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Conifer vs Broadleaf

Conifer vs Broadleaf, an ecological retrospective  By John Gallacher, Tilhill Ecologist 

 

Now seems as good a time as any for a bit of self-reflection or, in this case, an ecological retrospective. One is perhaps allowed this indulgence after 39 years as a jobbing ecologist, 23 of which have been spent within the forest industry.  

Where has the industry been in this span of time? Where are we now and where are we going? This, of course, is a personal journey through the conifer forest. The views to and from the woods are entirely my own.  

Where have we been?

Productive forests have and continue to divide public opinion. No more so than in the mid-1980s during the depths of the Flow Country debate where arguments over forestry versus conservation raged and which still resonates to this day. At the time, I worked for the Nature Conservancy Council (NCC) with the debate so polarised that productive forestry was seen as the enemy of nature conservation. The two were considered completely incompatible.  

Taking something so green and sustainable and turning it into a nature conservation threat coloured my formative career.  

Planting on peatland wasn‘t the only concern, with lowland heath, species-rich grassland, native woodland and limestone pavement also at risk as the forest industry sought to secure a strategic resource. At the other end of the land use spectrum, the NCC were busy surveying and selecting a suite of Sites of Special Scientific Interest across the UK to afford statutory protection under the Wildlife and Countryside Act 1981. Two approaches at the extreme poles of land use, with mistrust and misunderstanding framing any debate between the two.   

But things slowly and inexorably change. If someone had told me that before the end of the 20th Century, I’d be working for a commercial forestry company I would have laughed, told them the idea was risible and their grasp on reality was tenuous. But by 1999 this is where I found myself – an ecologist with Tilhill. At the time, many said it was gamekeeper turned poacher or, if less kind, that I was selling out. Time alone would tell.  

 However, I was not the first ecologist at Tilhill. I replaced the late Baxter Cooper on his retirement. He was a man of high ecological standards and integrity with the burden of his legacy heavy on my shoulders to this day. I had met Baxter sometime in the mid-1990s while working for the successor agency to NCC, Scottish Natural Heritage (SNH). The dialogue here was not one of mistrust or misunderstanding but one of mutual respect. It showed me the possibility that in the ‘forestry versus nature conservation debate’ ‘there was perhaps more uniting than dividing us. A number of shifts had also allowed this possibility to develop in my mind – the Broadleaves Policy of 1985 ended the conversion or ‘enrichment’ planting by conifers of native woodlands while Nigel Lawson’s budget of 1988 (for good or bad) put a stop to large-scale afforestation in the Flow Country. I was perhaps changing too with the realisation that more could be achieved by pragmatism than purism.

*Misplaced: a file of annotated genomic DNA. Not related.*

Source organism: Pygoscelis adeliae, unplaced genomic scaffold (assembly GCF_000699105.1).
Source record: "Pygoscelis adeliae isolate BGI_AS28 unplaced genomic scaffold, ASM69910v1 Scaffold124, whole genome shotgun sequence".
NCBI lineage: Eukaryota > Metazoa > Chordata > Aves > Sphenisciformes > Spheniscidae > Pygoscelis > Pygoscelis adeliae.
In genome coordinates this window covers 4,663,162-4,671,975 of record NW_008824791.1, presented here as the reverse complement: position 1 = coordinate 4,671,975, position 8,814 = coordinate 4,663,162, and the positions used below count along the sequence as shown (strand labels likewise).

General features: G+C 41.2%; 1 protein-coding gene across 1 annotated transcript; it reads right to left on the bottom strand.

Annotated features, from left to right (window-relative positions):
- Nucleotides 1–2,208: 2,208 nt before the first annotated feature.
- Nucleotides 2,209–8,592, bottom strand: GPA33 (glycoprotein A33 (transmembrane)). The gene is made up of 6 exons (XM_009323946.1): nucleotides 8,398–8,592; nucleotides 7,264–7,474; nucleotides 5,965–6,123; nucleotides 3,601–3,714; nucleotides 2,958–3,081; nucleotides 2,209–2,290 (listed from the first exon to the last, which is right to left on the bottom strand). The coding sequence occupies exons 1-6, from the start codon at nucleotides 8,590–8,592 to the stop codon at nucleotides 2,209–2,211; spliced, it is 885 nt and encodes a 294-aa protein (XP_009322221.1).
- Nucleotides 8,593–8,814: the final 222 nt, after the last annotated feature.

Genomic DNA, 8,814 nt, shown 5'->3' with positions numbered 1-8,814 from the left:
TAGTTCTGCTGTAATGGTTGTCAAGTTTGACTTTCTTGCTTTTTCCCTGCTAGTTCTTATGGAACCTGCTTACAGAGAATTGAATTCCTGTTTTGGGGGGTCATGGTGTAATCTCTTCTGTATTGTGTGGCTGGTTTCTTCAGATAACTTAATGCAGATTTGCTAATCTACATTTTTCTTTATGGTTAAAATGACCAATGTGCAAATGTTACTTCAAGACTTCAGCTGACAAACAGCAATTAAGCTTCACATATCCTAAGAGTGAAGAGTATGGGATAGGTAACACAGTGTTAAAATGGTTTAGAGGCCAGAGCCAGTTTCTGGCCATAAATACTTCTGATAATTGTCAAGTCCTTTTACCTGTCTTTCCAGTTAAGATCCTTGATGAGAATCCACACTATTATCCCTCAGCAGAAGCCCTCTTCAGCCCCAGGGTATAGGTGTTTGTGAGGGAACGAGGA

Where are we now?

 Much like the Beatles, some things are of their time – where circumstances align in a series of random events. We find ourselves in a time of climate and biodiversity crises. The two, of course, are intertwined and inseparable but we so happen to be in an industry that might just have one of the answers but not “the” answer.  

Woodland creation is firmly on the climate change agenda given its capacity to sequester and store carbon. Scottish Government, in particular, sees the benefits of woodland creation and, throughout the UK, there was much talk at the last election of the benefits of tree planting across the political spectrum.  

Targets in Scotland are set to increase the woodland resource by 12,000 ha per annum rising to 18,000 ha per annum by 2025. These targets must be delivered in a way that guards against inadvertently revisiting the Flow Country days by ensuring we mitigate our operations to limit biodiversity loss. Good self-regulation, guidance and high standards will hopefully prevent us from repeating the mistakes of the past. It is with good reason that we survey and assess all new woodland creation projects, the results of which inform the iterative design process. Much time is committed to protecting sensitive habitats and bird areas in consultation with a range of organisations. New tools also allow us to assign values to what we are creating. We have just completed a Natural Capital Assessment for a woodland creation project where the value of the timber at today’s prices is worth £2M while the value of carbon sequestration is £47M – carbon values account for over 20 times the value of timber harvested from the site. Add in the other natural capital assets, such as improved public access and improved catchment resilience, and the non-timbers values increase even further. The trick for the industry is to effectively communicate these values as widely as possible.